Epigenetic Aging Halts During Hibernation in Marmots

Continuing the recent run of interesting observations arising from the ability to assess epigenetic age, researchers here show that a hibernating species shows no uptick in epigenetic age over the period of hibernation. The metabolism of hibernation has been a topic of minor interest for some years in the context of aging and mechanisms of aging. The metabolic state of hibernation seems favorable in many of the same ways that are observed in states like calorie restriction, but perhaps for distinct reasons.

Yellow-bellied marmots are able to virtually halt the aging process during the seven to eight months they spend hibernating in their underground burrows. The study, the first to analyze the rate of aging among marmots in the wild, shows that this anti-aging phenomenon kicks in once the animals reach 2 years old, their age of sexual maturity. The researchers studied marmot blood samples collected over multiple summer seasons in Colorado, when the animals are active above ground, to build statistical models that allowed them to estimate what occurred during hibernation. They assessed the biological aging of the marmots based on what are known as epigenetic changes - hundreds of chemical modifications that occur to their DNA.

This process, the researchers said, helps explain why the average life span of a yellow-bellied marmot is longer than would be expected from its body weight. Hibernation, an evolutionary adaptation that allows animals to survive in harsh seasonal environments where there is no food and temperatures are very low, is common among smaller mammals, like marmots. The marmots' hibernation alternates between periods of metabolic suppression that last a week or two and shorter periods of increased metabolism, which generally last less than a day. During metabolic suppression, their breathing slows and their body temperature drops dramatically.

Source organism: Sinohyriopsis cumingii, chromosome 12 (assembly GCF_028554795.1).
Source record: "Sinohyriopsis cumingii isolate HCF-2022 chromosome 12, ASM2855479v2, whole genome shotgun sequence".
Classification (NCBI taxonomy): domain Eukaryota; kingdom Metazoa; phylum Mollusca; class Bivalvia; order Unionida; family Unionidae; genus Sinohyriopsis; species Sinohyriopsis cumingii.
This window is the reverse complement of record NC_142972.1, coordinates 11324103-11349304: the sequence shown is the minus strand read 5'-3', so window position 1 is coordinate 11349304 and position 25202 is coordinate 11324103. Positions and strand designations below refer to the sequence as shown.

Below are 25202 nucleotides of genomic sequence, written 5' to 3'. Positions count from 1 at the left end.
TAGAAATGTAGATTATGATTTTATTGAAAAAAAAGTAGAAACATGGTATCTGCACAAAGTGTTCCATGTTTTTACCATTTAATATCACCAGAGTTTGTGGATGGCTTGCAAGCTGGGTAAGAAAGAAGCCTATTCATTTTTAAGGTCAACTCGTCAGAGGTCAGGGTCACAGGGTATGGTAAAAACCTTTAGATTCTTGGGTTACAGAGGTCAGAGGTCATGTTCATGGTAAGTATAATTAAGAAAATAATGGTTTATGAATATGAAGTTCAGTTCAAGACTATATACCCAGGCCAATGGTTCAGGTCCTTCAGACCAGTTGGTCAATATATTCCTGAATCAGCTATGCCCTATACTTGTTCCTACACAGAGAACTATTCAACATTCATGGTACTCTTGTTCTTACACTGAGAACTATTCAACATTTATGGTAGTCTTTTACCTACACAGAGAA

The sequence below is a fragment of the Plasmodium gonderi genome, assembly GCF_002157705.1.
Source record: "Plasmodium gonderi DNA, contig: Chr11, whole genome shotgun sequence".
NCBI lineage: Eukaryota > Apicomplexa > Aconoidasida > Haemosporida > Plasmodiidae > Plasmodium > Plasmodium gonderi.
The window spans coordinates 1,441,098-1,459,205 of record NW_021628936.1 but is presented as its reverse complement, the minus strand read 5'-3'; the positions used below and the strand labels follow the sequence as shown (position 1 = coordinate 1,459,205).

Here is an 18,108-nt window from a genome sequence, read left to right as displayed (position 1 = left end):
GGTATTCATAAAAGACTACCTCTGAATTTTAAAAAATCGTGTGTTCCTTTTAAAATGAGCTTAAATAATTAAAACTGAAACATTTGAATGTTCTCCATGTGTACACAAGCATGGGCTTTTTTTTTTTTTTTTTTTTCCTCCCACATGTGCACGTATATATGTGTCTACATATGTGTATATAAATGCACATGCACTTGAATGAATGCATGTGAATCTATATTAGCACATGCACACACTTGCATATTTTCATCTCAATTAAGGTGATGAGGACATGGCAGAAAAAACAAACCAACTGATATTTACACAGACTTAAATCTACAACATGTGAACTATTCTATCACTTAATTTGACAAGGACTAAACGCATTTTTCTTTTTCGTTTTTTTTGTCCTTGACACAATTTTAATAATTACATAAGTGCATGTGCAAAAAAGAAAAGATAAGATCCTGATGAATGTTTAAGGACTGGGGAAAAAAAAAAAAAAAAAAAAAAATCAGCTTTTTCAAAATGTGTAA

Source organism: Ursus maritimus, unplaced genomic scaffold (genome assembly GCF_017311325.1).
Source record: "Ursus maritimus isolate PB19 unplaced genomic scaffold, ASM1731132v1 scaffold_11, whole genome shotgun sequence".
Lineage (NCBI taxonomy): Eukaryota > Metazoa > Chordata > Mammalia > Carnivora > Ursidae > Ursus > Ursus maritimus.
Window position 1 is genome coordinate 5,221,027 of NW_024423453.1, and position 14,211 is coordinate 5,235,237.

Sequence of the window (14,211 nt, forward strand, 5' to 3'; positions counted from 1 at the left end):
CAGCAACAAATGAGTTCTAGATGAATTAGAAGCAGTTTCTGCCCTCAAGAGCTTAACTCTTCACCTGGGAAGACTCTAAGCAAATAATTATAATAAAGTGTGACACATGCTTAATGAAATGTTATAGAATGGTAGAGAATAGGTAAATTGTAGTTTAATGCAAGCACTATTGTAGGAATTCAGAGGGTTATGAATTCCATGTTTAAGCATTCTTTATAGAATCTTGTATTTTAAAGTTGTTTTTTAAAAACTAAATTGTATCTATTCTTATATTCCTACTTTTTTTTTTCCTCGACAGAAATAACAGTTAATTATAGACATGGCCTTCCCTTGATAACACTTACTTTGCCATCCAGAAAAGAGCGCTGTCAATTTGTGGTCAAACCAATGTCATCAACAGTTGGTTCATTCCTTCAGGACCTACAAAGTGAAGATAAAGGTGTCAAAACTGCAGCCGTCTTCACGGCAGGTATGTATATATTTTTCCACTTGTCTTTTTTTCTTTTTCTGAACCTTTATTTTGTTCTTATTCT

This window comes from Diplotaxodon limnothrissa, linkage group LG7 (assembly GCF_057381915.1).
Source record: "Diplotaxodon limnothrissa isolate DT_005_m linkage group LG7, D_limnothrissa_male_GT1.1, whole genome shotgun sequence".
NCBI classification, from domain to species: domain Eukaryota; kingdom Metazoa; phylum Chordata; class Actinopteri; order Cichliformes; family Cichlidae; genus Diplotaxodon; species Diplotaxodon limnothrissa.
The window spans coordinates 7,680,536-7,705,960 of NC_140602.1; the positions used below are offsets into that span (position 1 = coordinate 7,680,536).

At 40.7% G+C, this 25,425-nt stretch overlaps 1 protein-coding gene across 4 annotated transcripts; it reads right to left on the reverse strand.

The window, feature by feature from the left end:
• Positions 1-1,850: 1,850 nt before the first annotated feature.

All of these hibernation-related conditions - diminished food consumption, low body temperature and reduced metabolism - are known to counter the aging process and promote longevity. This delayed aging is likely to occur in other mammals that hibernate, because the molecular and physiological changes are similar.

Link: https://newsroom.ucla.edu/releases/marmots-and-the-secret-to-longevity


If they could induce hibernation in human beings, maybe it would be an alternative to cryostorage. Imagine hibernating away the majority of each year, to extend one's life far enough into the future to capture the medical advances available then.

Posted by: Carl White at March 17th, 2022 8:27 PM

@Carl White
well hibernation slow-down but doesn't stop all the processes

Posted by: Cuberat at March 18th, 2022 3:57 PM

Yes, but it could give someone time to reach that moment of longevity escape velocity.

Posted by: Carl White at March 18th, 2022 9:31 PM

I'm suspicious of the vitamin D family, which purportedly every cell has receptors for. One could think that metabolism is calibrated based on seasonal sunlight as indicating heightened danger and competition, prioritizing survival over longevity. One possible process could be the heightened growth of scar tissue.

Posted by: Troy Tronson at March 20th, 2022 6:05 AM
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